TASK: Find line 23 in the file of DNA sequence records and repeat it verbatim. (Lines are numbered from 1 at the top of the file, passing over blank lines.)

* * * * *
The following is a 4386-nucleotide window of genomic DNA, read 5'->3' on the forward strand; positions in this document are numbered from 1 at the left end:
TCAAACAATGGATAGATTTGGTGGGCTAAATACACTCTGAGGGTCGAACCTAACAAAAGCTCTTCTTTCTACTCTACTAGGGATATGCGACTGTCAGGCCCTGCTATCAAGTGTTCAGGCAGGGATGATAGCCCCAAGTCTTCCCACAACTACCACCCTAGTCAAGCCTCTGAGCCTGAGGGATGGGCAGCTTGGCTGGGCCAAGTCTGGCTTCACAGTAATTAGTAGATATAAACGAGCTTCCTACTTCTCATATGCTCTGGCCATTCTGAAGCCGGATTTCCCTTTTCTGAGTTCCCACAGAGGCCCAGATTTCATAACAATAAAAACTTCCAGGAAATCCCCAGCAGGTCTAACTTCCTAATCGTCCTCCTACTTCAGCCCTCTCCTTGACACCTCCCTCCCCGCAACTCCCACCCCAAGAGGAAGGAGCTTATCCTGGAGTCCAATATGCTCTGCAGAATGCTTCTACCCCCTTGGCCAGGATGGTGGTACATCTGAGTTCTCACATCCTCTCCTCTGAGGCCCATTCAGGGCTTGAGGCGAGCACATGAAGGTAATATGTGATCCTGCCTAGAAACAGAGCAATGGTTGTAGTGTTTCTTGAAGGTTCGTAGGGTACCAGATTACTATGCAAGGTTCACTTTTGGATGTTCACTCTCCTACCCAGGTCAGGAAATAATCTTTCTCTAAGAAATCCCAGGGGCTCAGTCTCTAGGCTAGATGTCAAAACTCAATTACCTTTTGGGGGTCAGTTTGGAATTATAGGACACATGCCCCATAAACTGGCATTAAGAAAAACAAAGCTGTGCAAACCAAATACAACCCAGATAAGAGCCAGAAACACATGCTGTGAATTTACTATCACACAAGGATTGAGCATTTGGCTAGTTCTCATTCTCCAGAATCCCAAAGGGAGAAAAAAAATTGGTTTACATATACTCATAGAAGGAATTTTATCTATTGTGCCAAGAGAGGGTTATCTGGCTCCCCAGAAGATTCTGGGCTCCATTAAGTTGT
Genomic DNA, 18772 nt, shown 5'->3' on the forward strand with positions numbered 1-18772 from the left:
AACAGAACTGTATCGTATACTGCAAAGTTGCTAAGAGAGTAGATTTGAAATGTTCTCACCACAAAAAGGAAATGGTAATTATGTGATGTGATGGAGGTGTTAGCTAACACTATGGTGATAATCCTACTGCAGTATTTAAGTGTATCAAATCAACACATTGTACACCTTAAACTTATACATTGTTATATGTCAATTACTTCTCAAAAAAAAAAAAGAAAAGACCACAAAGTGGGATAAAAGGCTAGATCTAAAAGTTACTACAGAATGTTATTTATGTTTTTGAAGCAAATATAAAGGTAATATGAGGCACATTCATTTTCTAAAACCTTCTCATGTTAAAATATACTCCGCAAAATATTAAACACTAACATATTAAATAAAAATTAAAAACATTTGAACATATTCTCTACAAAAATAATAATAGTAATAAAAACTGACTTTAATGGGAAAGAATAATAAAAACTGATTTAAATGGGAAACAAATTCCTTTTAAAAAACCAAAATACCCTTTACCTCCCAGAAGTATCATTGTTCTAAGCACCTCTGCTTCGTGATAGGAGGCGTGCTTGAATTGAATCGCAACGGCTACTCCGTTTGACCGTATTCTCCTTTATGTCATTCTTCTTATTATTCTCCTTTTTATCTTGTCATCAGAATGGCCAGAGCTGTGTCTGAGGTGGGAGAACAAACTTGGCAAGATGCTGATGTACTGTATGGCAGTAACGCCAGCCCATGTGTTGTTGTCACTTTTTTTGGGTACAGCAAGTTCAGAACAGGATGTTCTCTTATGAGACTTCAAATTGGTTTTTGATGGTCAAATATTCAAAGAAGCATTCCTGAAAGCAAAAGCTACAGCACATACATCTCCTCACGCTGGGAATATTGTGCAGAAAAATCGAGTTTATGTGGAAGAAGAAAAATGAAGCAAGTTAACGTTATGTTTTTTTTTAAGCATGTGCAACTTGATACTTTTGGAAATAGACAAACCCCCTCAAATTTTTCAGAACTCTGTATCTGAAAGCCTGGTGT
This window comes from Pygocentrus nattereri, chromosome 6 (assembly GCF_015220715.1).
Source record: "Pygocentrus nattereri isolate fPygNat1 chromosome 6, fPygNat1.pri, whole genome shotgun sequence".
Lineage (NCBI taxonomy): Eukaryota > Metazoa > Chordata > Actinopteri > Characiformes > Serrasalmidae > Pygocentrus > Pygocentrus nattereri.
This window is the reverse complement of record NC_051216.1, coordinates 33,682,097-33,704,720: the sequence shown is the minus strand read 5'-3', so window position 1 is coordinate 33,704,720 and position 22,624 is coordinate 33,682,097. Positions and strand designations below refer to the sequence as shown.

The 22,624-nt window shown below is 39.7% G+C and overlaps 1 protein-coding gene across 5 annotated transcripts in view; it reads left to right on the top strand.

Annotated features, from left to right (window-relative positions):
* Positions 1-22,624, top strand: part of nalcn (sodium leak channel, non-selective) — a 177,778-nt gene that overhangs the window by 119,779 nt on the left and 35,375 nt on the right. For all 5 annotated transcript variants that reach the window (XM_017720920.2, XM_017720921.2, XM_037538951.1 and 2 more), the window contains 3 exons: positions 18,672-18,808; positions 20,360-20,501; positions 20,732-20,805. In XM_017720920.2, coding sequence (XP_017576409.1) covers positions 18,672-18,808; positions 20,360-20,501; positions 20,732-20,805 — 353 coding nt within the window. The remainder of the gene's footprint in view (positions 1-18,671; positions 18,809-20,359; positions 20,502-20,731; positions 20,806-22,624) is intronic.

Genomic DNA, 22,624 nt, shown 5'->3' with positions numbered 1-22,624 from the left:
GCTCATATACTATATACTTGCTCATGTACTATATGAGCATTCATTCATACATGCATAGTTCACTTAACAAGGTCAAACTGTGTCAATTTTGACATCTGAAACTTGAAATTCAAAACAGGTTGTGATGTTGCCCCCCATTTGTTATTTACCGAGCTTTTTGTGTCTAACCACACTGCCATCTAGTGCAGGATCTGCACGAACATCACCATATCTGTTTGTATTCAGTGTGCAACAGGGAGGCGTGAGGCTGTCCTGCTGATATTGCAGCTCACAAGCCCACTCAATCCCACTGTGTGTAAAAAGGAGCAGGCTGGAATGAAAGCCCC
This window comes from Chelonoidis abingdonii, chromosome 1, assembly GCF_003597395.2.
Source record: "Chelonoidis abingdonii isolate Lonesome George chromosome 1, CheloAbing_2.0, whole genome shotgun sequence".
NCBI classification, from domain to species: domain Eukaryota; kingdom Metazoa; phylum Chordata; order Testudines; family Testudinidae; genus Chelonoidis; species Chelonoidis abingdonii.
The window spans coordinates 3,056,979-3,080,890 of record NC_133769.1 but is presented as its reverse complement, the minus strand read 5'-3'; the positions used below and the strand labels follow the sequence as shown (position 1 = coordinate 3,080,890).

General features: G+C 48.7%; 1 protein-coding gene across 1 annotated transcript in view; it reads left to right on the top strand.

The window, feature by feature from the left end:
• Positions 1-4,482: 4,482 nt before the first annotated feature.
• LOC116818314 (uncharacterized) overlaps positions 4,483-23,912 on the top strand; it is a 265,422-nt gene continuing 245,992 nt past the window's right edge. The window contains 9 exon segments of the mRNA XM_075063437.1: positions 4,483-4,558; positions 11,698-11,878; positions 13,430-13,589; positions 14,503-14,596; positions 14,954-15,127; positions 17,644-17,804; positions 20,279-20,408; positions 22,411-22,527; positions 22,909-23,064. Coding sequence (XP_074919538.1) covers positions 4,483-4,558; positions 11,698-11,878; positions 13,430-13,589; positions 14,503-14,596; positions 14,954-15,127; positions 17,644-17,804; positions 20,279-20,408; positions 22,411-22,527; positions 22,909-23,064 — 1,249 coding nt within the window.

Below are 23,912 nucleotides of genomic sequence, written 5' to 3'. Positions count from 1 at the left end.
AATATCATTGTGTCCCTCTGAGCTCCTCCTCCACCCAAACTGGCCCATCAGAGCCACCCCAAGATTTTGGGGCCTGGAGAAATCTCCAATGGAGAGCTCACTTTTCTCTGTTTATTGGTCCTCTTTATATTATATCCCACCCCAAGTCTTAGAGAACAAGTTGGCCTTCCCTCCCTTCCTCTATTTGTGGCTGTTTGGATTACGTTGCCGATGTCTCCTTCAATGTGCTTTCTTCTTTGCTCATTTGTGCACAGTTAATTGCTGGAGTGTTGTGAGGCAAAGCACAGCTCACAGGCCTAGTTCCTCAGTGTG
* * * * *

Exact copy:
AATATCATTGTGTCCCTCTGAGCTCCTCCTCCACCCAAACTGGCCCATCAGAGCCACCCCAAGATTTTGGGGCCTGGAGAAATCTCCAATGGAGAGCTCACTTTTCTCTGTTTATTGGTCCTCTTTATATTATATCCCACCCCAAGTCTTAGAGAACAAGTTGGCCTTCCCTCCCTTCCTCTATTTGTGGCTGTTTGGATTACGTTGCCGATGTCTCCTTCAATGTGCTTTCTTCTTTGCTCATTTGTGCACAGTTAATTGCTGGAGTGTTGTGAGGCAAAGCACAGCTCACAGGCCTAGTTCCTCAGTGTG